Longman even called Jones out for flaunting her virginity and revealing too much about her troubled childhood. But perhaps Jones’ real crime, as pointed out by the Jezebel website, was being a female Olympic athlete the wrong way. Even though, for the first time in Olympic history, each team had a woman competing, female athletes still face challenges in how they’re treated and how the media covers them.
But where Longman really twisted in the dagger was on Jones’ competitive record. One source in the story compared Jones to Anna Kournikova, the bombshell ex-tennis player who was better-known for her looks than for winning tournaments. Longman noted that Jones “barely made the Olympic team with a third-place finish at the United States trials.”
It should be noted that “barely made the Olympic team” is kind of like being “a little bit pregnant.” She did make the team, strictly on talent and without the aid of a swimsuit competition. The Olympic trials are not a beauty contest. It should also be noted (but wasn’t in the Times story) that Jones had to battle back from spinal-cord surgery in a less than a year’s time just to be able to run in those trials.
In Beijing in 2008, Jones was a heel’s-length away from winning gold (after clipping the second-to-last hurdle, she placed seventh). How many of us ever come that close to being the best in the world at what we do? This time in London, she came in fourth. No, she didn’t win a medal, but she’s still faster than Jeré Longman. (On Thursday, New York Times Public Editor Arthur S. Brisbane weighed in on the controversy, calling Longman’s piece “too harsh.”)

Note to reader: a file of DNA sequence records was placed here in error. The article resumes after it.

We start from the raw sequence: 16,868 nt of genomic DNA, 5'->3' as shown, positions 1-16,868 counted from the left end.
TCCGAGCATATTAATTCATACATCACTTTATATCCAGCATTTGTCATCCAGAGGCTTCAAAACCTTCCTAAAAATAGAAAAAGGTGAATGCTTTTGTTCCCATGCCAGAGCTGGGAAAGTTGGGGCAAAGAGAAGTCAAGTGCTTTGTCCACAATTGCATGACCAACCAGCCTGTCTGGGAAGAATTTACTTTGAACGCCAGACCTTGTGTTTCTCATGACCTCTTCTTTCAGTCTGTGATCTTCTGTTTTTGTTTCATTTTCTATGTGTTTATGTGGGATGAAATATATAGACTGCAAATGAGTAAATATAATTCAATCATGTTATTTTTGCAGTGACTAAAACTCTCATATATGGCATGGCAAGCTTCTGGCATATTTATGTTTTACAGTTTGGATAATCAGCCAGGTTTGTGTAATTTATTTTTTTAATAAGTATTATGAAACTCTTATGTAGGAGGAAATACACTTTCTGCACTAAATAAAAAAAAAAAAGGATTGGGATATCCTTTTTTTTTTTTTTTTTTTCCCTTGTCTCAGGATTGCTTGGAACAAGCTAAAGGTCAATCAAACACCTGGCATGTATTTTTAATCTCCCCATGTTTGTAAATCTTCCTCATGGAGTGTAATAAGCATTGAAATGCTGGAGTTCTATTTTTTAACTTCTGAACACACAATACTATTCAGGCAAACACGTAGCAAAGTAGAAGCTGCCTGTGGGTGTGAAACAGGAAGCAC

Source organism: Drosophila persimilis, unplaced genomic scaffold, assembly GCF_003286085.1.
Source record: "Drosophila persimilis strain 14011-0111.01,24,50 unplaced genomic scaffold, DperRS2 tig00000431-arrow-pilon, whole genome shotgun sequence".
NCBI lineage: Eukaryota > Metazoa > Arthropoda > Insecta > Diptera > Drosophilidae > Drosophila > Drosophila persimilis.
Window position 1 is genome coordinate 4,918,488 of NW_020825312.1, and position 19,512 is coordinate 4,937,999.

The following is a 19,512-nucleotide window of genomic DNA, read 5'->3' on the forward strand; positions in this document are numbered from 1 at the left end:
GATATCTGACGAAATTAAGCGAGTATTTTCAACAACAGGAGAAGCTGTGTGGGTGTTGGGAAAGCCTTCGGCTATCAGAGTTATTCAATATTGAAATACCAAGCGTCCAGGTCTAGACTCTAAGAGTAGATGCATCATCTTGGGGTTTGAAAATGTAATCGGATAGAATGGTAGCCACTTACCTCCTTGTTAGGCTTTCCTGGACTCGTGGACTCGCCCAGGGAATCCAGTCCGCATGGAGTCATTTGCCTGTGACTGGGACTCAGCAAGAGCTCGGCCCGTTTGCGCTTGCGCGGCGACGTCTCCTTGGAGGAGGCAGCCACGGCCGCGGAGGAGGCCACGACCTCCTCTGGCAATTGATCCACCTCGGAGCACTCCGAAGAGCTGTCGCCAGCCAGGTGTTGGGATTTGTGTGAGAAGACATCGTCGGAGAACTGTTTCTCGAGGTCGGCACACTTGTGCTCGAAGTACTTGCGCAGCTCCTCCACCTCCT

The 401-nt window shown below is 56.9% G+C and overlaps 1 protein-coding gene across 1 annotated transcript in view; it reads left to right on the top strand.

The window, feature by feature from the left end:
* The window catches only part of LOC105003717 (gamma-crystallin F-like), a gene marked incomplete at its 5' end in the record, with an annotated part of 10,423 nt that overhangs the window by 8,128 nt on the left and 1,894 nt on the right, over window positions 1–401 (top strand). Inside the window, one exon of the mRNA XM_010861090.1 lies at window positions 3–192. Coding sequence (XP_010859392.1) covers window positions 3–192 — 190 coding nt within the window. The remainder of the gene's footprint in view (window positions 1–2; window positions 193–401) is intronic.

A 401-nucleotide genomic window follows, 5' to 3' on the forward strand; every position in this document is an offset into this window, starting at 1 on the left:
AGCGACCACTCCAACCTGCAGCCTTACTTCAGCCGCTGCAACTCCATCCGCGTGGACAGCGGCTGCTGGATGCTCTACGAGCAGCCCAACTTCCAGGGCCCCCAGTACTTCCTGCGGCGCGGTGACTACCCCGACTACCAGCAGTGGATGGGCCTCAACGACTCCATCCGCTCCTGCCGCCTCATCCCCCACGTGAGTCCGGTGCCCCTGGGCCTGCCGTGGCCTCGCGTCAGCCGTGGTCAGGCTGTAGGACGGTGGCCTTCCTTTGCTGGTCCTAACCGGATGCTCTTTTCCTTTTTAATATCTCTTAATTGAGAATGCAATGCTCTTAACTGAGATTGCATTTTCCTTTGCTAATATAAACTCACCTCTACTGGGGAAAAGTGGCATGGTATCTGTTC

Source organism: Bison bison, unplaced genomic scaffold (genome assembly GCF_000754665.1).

Like so many Olympic athletes, Jones sweated and trained for years, all for the chance to represent her country, with limited opportunity for pay and glory. She and all Olympic athletes deserve to be an endless source of inspiration.
“Maybe there’s a little girl who doesn’t think she can be an Olympic athlete, and she sees all the things I struggled through to get here,” Jones told Savannah Guthrie in that Today-show interview. “I just really hope that my story will give somebody hope. Yeah, I didn’t walk away with a medal or run away with a medal, but I think there’s lessons to be learned when you win and there [are] lessons to be learned when you lose.”
What’s so sad and cynical about that?
Genetta M. Adams is a contributor to The Root.